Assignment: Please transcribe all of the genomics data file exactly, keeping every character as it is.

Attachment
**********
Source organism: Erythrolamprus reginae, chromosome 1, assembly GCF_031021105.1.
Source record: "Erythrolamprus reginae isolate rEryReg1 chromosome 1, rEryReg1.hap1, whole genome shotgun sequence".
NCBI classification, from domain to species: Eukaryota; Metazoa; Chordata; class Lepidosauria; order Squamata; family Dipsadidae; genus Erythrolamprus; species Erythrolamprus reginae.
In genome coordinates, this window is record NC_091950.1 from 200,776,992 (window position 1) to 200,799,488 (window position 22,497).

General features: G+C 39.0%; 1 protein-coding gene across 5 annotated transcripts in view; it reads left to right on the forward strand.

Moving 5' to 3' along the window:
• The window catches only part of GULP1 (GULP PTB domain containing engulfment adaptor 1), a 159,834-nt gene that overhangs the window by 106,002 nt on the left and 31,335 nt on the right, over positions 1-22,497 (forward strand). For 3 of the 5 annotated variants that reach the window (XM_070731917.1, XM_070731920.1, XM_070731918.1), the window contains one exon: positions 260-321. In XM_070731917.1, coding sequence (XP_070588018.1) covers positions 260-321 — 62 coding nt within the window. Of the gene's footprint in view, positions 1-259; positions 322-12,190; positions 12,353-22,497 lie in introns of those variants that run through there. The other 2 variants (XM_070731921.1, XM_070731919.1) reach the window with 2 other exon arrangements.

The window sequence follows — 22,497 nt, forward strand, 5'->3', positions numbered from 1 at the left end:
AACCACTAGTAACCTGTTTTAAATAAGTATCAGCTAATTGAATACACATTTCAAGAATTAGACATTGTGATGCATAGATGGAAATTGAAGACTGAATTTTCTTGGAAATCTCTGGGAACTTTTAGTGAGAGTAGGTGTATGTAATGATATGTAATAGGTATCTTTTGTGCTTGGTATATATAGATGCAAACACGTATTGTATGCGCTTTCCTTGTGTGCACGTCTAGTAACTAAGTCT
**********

Source organism: Erythrolamprus reginae, chromosome 1, assembly GCF_031021105.1.
Source record: "Erythrolamprus reginae isolate rEryReg1 chromosome 1, rEryReg1.hap1, whole genome shotgun sequence".
NCBI classification, from domain to species: Eukaryota; Metazoa; Chordata; class Lepidosauria; order Squamata; family Dipsadidae; genus Erythrolamprus; species Erythrolamprus reginae.
In genome coordinates, this window is record NC_091950.1 from 200,776,992 (window position 1) to 200,799,488 (window position 22,497).

General features: G+C 39.0%; 1 protein-coding gene across 5 annotated transcripts in view; it reads left to right on the forward strand.

Moving 5' to 3' along the window:
• The window catches only part of GULP1 (GULP PTB domain containing engulfment adaptor 1), a 159,834-nt gene that overhangs the window by 106,002 nt on the left and 31,335 nt on the right, over positions 1-22,497 (forward strand). For 3 of the 5 annotated variants that reach the window (XM_070731917.1, XM_070731920.1, XM_070731918.1), the window contains one exon: positions 260-321. In XM_070731917.1, coding sequence (XP_070588018.1) covers positions 260-321 — 62 coding nt within the window. Of the gene's footprint in view, positions 1-259; positions 322-12,190; positions 12,353-22,497 lie in introns of those variants that run through there. The other 2 variants (XM_070731921.1, XM_070731919.1) reach the window with 2 other exon arrangements.

The window sequence follows — 22,497 nt, forward strand, 5'->3', positions numbered from 1 at the left end:
AACCACTAGTAACCTGTTTTAAATAAGTATCAGCTAATTGAATACACATTTCAAGAATTAGACATTGTGATGCATAGATGGAAATTGAAGACTGAATTTTCTTGGAAATCTCTGGGAACTTTTAGTGAGAGTAGGTGTATGTAATGATATGTAATAGGTATCTTTTGTGCTTGGTATATATAGATGCAAACACGTATTGTATGCGCTTTCCTTGTGTGCACGTCTAGTAACTAAGTCT